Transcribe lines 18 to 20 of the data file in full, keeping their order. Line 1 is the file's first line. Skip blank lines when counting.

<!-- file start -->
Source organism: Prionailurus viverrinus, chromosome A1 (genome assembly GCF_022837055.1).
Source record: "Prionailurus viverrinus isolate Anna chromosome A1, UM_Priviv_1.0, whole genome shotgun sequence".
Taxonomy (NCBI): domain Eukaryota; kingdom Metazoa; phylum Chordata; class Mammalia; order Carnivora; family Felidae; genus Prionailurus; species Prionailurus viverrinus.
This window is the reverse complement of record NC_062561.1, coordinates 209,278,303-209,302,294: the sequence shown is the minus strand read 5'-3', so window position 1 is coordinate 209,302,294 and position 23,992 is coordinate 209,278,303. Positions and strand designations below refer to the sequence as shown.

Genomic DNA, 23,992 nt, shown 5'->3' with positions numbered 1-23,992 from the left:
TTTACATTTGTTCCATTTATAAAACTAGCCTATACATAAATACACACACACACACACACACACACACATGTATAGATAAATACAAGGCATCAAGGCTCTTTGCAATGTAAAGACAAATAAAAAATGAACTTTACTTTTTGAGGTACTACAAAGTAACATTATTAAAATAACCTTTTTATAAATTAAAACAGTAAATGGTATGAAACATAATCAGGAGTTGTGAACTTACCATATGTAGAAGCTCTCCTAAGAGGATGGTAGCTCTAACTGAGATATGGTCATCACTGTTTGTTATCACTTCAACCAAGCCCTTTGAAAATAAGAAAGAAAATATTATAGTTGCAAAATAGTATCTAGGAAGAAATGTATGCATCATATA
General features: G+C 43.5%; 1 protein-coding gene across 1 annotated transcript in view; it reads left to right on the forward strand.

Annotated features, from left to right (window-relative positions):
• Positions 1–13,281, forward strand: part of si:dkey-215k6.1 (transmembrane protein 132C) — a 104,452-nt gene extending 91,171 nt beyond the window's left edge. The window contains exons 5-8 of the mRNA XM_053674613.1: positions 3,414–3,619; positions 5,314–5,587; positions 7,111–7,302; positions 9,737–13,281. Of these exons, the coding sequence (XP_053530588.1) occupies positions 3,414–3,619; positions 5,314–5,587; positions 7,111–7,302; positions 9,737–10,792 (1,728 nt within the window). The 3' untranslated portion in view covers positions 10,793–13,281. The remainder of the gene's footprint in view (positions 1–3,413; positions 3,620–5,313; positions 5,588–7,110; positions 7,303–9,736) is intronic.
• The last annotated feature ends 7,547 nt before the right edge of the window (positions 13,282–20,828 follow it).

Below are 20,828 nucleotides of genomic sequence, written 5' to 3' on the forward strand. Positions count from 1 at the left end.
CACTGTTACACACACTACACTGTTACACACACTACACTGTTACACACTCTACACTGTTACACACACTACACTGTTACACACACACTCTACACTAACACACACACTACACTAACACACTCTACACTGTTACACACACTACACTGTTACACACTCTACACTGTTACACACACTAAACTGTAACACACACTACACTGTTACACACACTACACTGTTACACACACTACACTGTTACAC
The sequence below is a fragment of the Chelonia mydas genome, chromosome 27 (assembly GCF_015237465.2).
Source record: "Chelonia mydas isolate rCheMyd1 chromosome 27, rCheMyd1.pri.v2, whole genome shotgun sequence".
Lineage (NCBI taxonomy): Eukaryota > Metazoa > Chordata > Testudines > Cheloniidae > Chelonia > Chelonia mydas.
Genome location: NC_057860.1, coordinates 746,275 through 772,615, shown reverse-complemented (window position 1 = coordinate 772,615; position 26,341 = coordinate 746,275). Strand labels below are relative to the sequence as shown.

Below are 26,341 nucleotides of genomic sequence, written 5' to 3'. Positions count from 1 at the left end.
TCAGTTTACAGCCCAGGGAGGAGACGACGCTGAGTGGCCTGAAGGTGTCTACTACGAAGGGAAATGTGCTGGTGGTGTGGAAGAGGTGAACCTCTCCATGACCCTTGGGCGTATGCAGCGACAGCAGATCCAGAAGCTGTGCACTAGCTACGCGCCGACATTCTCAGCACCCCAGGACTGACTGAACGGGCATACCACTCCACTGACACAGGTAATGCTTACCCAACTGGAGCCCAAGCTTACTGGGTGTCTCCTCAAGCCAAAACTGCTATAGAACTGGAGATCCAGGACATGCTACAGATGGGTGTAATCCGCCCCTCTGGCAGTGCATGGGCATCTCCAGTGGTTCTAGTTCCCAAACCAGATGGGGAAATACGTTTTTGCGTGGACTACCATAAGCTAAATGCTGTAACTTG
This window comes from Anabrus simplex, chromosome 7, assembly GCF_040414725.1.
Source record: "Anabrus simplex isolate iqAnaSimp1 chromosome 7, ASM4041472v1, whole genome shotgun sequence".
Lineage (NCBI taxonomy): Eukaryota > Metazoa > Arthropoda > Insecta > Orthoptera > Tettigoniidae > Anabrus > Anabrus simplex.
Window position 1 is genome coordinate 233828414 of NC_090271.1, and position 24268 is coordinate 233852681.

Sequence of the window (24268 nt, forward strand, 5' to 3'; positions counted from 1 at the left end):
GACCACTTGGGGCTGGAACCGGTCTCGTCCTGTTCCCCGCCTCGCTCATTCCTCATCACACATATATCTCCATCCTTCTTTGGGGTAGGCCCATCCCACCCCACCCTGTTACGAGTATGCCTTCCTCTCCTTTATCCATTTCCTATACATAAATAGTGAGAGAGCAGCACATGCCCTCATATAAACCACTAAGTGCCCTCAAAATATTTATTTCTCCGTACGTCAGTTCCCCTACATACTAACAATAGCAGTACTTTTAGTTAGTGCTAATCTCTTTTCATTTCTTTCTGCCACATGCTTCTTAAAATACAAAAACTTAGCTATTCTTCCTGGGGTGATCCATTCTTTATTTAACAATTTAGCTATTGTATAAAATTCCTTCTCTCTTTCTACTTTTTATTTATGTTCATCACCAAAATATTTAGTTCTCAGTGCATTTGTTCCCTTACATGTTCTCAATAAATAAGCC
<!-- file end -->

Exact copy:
TCAGTTTACAGCCCAGGGAGGAGACGACGCTGAGTGGCCTGAAGGTGTCTACTACGAAGGGAAATGTGCTGGTGGTGTGGAAGAGGTGAACCTCTCCATGACCCTTGGGCGTATGCAGCGACAGCAGATCCAGAAGCTGTGCACTAGCTACGCGCCGACATTCTCAGCACCCCAGGACTGACTGAACGGGCATACCACTCCACTGACACAGGTAATGCTTACCCAACTGGAGCCCAAGCTTACTGGGTGTCTCCTCAAGCCAAAACTGCTATAGAACTGGAGATCCAGGACATGCTACAGATGGGTGTAATCCGCCCCTCTGGCAGTGCATGGGCATCTCCAGTGGTTCTAGTTCCCAAACCAGATGGGGAAATACGTTTTTGCGTGGACTACCATAAGCTAAATGCTGTAACTTG
This window comes from Anabrus simplex, chromosome 7, assembly GCF_040414725.1.
Source record: "Anabrus simplex isolate iqAnaSimp1 chromosome 7, ASM4041472v1, whole genome shotgun sequence".